President Ma Ying-jeou (馬英九) yesterday vowed to uncover the truth behind the killings in the 228 Massacre and defend human rights in an effort to prevent similar tragedies in the future.
“I will continue to pay attention to the 228 Incident and care about the families of the people killed no matter what role I take on. The government’s efforts to protect human rights and act in accordance with the law will not stop. We will not allow similar incidents to happen again,” he said in a speech at a memorial ceremony in Taipei’s 228 Memorial Park.
People and families affected by the 228 Massacre are invited to the annual ceremony in Taipei.
Ma, accompanied by Taipei Mayor Hau Lung-bin (郝龍斌) and government officials, led guests at the ceremony in a moment of silence in honor of the people killed in the 228 Incident.
Ma, who has promoted efforts to bring reconciliation between the Chinese Nationalist Party (KMT) and families affected by the 228 Incident since serving as Taipei mayor, said he has attended memorial events over the past 20 years and that the efforts to offer a proper apology and uncover the truth would continue.
“Historical mistakes can be forgiven, but truths cannot be forgotten. I have asked the KMT’s history center to search for related documents about the incident to help uncover the truth,” he said.
Earlier yesterday, Ma addressed a state ceremony held in Hualien County to mark the event.
Before the ceremony, Ma led government officials to pay tribute as he laid a wreath at the tomb of Chang Chi-lang (張七郎), who was killed in the 228 Incident, and apologized to Chang’s family over his killing.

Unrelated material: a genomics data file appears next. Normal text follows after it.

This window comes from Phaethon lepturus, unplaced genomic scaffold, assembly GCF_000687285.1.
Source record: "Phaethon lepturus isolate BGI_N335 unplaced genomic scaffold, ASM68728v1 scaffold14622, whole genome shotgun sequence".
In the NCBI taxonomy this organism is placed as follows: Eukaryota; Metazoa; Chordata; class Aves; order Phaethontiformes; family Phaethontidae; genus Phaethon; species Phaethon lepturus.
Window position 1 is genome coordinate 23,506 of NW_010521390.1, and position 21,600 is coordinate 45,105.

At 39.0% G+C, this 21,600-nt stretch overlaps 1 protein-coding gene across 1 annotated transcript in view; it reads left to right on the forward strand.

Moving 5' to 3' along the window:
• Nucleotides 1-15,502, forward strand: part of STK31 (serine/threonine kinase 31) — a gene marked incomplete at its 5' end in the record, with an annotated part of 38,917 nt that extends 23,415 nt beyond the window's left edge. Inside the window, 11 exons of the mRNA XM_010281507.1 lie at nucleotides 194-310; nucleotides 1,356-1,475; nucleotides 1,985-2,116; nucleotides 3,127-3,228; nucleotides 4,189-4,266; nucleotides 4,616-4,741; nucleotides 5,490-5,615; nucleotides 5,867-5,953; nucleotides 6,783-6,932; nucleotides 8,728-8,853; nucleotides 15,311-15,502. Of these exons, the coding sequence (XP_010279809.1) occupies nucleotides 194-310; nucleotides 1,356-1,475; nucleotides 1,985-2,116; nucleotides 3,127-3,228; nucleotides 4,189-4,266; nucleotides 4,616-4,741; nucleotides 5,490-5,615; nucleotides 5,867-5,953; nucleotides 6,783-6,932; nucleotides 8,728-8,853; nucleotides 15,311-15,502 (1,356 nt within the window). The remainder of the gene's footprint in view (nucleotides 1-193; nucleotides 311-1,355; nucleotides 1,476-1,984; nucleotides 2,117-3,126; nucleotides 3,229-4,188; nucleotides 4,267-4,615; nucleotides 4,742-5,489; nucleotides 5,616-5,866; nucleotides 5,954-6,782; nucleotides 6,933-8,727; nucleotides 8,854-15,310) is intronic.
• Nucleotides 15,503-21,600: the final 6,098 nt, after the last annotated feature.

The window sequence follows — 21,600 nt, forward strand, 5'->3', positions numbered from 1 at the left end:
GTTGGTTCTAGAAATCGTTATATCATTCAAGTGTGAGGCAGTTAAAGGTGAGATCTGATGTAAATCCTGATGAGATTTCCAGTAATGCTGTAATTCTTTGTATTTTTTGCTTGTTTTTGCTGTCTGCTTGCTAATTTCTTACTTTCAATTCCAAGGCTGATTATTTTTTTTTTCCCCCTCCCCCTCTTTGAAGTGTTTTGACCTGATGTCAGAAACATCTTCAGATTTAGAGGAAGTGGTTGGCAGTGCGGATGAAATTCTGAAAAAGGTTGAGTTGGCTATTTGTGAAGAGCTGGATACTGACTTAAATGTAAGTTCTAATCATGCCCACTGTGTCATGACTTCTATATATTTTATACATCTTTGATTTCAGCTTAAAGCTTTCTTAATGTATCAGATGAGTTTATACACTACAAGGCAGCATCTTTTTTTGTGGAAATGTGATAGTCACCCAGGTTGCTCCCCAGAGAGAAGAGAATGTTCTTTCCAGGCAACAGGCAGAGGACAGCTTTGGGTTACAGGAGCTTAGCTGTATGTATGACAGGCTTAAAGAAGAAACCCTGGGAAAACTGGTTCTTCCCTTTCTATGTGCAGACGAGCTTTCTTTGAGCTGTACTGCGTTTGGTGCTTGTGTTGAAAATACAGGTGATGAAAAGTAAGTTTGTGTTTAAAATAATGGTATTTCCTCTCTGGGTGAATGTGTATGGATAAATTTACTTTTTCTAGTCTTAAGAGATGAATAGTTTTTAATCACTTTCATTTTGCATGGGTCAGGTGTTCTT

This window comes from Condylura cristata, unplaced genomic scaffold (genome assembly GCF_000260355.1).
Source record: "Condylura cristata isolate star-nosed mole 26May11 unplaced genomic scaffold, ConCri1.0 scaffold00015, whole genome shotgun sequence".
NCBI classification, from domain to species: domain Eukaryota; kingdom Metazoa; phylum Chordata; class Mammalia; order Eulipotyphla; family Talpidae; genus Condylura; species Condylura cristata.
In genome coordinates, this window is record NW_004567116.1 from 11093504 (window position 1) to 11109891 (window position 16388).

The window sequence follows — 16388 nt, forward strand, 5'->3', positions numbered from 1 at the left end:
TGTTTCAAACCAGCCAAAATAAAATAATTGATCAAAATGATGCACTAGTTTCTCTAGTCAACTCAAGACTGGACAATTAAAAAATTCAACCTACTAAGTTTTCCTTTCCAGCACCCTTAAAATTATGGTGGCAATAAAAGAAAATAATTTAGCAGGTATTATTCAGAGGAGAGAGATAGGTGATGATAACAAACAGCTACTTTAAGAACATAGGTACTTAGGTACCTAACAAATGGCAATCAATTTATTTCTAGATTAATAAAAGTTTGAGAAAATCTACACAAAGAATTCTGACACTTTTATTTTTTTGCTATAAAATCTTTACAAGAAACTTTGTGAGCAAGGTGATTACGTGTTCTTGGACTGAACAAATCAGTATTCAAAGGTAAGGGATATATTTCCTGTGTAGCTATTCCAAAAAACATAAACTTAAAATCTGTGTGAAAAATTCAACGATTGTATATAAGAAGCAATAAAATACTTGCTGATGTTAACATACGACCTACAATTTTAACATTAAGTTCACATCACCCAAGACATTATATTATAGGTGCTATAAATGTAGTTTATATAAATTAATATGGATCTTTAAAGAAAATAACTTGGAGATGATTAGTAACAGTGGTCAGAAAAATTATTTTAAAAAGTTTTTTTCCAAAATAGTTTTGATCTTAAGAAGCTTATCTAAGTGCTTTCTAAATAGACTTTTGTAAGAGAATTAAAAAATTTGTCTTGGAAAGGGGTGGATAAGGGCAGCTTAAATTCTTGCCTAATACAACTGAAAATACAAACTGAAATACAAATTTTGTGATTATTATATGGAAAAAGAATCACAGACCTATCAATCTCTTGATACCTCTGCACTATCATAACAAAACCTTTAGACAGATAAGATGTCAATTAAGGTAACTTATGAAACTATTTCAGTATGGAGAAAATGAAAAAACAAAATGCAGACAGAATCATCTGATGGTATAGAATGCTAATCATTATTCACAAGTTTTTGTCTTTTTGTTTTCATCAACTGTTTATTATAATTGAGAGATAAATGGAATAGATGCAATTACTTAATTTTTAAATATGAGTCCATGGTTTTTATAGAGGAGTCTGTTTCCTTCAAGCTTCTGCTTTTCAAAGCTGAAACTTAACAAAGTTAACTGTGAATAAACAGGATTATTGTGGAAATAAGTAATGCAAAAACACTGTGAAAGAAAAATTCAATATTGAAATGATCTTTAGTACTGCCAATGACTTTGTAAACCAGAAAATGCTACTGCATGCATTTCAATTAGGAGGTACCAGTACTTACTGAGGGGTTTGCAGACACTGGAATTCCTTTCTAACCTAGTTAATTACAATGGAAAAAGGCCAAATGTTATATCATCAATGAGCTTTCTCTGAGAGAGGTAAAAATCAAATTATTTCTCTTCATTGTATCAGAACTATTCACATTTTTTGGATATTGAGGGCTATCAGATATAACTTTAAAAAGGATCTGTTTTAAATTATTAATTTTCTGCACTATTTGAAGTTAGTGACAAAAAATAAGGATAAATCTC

Having visited Chang’s grave three times to pay his condolences, Ma, who doubles as KMT chairman, said the party accepts responsibility for the death.
Chang was a National Assembly member who was killed by the then-KMT troops in the aftermath of the 228 Incident. His two sons were practicing medicine at a hospital their father founded in Fonglin Township (鳳林), Hualien County. They were also executed by the KMT after being accused of “betraying the party and the country” and “organizing assassinations.”
Chang’s grandson, Chang An-man (張安滿), thanked Ma for his efforts, but expressed frustration over the government’s definition of the 228 Incident as a civil uprising against the government. He said his grandfather did not oppose the government and was killed over groundless accusations.
“The government’s definition is a self-deception. If the government cannot face the truth, it will not find the path to reality,” he said.
Ma said he understood that the suffering and pain of the people killed in the incident and their family members could not be erased, and pledged to reveal the truth.
“We should work harder to uncover the truths behind the 228 Incident, and there should be no taboos or off-limits areas. I will spare no effort to reveal the truth,” he said.
Yesterday marked the 67th anniversary of the 228 Massacre, which refers to a brutal crackdown by the then-KMT regime starting on Feb. 27, 1947, against tens of thousands of Taiwanese, many of them among the intellectual elite. The incident led to nearly four decades of martial law in Taiwan.